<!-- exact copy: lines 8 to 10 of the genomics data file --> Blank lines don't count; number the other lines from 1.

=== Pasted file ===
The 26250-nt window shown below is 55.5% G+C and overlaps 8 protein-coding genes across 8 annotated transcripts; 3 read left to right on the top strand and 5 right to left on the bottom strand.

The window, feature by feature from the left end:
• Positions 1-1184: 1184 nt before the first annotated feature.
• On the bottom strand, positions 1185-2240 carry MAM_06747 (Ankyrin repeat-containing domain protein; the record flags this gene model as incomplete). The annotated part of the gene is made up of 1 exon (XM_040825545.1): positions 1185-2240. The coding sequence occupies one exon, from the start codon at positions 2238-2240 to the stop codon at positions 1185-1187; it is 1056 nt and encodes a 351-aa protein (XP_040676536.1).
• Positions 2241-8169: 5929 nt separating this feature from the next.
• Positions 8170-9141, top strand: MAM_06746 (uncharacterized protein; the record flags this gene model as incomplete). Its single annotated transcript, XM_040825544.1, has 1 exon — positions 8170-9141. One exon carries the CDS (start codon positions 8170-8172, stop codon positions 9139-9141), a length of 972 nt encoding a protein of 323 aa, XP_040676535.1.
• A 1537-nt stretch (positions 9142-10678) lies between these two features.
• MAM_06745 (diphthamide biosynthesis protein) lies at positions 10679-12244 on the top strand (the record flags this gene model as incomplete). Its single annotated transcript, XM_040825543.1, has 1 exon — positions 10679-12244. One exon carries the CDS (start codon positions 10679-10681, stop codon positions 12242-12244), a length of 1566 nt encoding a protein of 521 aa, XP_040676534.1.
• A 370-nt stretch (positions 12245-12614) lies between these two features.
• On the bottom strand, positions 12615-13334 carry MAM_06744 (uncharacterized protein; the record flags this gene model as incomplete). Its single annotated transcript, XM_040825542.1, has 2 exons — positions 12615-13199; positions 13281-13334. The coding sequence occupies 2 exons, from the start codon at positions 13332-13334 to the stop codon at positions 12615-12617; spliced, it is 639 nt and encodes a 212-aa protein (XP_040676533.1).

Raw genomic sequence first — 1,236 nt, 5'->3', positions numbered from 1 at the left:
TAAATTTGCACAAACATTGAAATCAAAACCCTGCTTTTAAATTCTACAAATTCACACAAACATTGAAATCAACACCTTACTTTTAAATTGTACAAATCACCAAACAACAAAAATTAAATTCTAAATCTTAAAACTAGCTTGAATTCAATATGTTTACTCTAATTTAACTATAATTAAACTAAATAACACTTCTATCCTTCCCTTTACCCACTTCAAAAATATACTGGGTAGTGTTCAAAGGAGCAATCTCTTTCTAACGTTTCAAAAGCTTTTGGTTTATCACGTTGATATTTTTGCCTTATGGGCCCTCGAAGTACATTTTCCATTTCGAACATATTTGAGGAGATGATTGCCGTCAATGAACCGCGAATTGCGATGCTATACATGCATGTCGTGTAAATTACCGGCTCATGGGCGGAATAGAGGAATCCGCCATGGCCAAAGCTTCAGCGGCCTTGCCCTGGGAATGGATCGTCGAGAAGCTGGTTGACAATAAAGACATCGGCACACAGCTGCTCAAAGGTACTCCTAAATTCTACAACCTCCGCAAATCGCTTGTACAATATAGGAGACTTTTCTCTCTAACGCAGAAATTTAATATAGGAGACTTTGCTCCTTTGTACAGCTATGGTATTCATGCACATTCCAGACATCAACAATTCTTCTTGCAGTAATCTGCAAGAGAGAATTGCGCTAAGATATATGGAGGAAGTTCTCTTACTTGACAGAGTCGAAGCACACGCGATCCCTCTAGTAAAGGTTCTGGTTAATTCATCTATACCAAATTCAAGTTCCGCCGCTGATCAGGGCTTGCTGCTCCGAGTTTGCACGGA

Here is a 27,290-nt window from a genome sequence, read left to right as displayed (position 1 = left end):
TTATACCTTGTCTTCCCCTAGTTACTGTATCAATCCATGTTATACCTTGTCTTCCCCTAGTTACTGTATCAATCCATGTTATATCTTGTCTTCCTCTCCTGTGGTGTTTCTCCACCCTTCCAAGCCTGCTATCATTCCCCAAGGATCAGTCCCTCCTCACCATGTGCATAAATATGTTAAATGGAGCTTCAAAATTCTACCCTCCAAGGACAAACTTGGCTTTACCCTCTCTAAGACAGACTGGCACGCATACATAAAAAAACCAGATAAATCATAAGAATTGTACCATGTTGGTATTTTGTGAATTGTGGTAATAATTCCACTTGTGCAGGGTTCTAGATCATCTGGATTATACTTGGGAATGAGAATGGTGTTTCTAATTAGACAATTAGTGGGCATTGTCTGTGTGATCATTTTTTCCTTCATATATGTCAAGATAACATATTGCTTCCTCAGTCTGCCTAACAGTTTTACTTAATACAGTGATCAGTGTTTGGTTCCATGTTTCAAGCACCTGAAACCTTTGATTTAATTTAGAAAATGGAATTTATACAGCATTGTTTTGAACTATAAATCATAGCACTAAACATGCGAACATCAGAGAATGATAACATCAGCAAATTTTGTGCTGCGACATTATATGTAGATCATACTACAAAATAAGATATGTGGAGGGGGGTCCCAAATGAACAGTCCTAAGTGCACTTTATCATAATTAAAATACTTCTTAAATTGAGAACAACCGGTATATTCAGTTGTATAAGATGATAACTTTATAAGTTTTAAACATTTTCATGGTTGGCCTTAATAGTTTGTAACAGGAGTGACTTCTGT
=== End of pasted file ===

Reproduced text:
• MAM_06745 (diphthamide biosynthesis protein) lies at positions 10679-12244 on the top strand (the record flags this gene model as incomplete). Its single annotated transcript, XM_040825543.1, has 1 exon — positions 10679-12244. One exon carries the CDS (start codon positions 10679-10681, stop codon positions 12242-12244), a length of 1566 nt encoding a protein of 521 aa, XP_040676534.1.
• A 370-nt stretch (positions 12245-12614) lies between these two features.
• On the bottom strand, positions 12615-13334 carry MAM_06744 (uncharacterized protein; the record flags this gene model as incomplete). Its single annotated transcript, XM_040825542.1, has 2 exons — positions 12615-13199; positions 13281-13334. The coding sequence occupies 2 exons, from the start codon at positions 13332-13334 to the stop codon at positions 12615-12617; spliced, it is 639 nt and encodes a 212-aa protein (XP_040676533.1).